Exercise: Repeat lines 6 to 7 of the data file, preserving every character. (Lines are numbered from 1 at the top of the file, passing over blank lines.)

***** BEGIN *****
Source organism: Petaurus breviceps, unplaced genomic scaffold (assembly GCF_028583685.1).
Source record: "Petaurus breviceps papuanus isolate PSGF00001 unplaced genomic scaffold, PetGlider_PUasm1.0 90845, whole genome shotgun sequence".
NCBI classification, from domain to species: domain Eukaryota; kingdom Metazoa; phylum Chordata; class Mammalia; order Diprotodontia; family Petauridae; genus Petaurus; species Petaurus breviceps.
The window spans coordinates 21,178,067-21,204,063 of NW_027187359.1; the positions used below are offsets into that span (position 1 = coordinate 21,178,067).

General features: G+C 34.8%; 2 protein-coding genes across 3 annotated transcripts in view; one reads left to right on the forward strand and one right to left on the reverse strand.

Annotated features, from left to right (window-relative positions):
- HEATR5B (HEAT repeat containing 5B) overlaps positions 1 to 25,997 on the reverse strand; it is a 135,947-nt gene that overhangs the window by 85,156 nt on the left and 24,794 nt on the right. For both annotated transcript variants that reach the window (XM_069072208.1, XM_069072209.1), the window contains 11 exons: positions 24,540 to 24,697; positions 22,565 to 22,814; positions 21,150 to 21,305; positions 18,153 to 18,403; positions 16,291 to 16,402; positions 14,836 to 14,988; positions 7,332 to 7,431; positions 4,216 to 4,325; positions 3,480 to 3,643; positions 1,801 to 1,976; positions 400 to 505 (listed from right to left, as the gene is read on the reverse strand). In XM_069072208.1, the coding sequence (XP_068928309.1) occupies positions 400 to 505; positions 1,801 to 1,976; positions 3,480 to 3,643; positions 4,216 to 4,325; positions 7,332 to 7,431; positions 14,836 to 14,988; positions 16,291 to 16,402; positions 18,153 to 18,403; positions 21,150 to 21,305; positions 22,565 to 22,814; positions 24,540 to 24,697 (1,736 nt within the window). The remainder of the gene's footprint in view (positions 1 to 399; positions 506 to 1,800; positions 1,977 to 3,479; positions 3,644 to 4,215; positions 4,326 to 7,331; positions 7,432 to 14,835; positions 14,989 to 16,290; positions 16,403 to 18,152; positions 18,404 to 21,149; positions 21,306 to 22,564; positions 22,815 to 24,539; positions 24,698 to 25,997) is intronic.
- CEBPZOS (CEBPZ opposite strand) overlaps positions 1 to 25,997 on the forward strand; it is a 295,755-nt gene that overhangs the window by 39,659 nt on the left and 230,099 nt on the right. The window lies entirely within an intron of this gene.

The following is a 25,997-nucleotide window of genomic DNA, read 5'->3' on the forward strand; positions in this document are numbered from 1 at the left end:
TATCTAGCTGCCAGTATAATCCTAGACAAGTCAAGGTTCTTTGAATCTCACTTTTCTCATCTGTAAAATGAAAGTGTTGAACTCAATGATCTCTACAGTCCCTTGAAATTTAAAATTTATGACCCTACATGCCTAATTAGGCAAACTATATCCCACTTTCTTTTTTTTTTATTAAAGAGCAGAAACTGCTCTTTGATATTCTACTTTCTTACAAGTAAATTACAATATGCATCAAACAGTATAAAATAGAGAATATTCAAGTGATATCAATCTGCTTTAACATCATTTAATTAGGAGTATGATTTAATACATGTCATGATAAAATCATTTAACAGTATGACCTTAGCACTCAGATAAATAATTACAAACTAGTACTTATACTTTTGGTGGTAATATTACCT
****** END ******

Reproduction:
Annotated features, from left to right (window-relative positions):
- HEATR5B (HEAT repeat containing 5B) overlaps positions 1 to 25,997 on the reverse strand; it is a 135,947-nt gene that overhangs the window by 85,156 nt on the left and 24,794 nt on the right. For both annotated transcript variants that reach the window (XM_069072208.1, XM_069072209.1), the window contains 11 exons: positions 24,540 to 24,697; positions 22,565 to 22,814; positions 21,150 to 21,305; positions 18,153 to 18,403; positions 16,291 to 16,402; positions 14,836 to 14,988; positions 7,332 to 7,431; positions 4,216 to 4,325; positions 3,480 to 3,643; positions 1,801 to 1,976; positions 400 to 505 (listed from right to left, as the gene is read on the reverse strand). In XM_069072208.1, the coding sequence (XP_068928309.1) occupies positions 400 to 505; positions 1,801 to 1,976; positions 3,480 to 3,643; positions 4,216 to 4,325; positions 7,332 to 7,431; positions 14,836 to 14,988; positions 16,291 to 16,402; positions 18,153 to 18,403; positions 21,150 to 21,305; positions 22,565 to 22,814; positions 24,540 to 24,697 (1,736 nt within the window). The remainder of the gene's footprint in view (positions 1 to 399; positions 506 to 1,800; positions 1,977 to 3,479; positions 3,644 to 4,215; positions 4,326 to 7,331; positions 7,432 to 14,835; positions 14,989 to 16,290; positions 16,403 to 18,152; positions 18,404 to 21,149; positions 21,306 to 22,564; positions 22,815 to 24,539; positions 24,698 to 25,997) is intronic.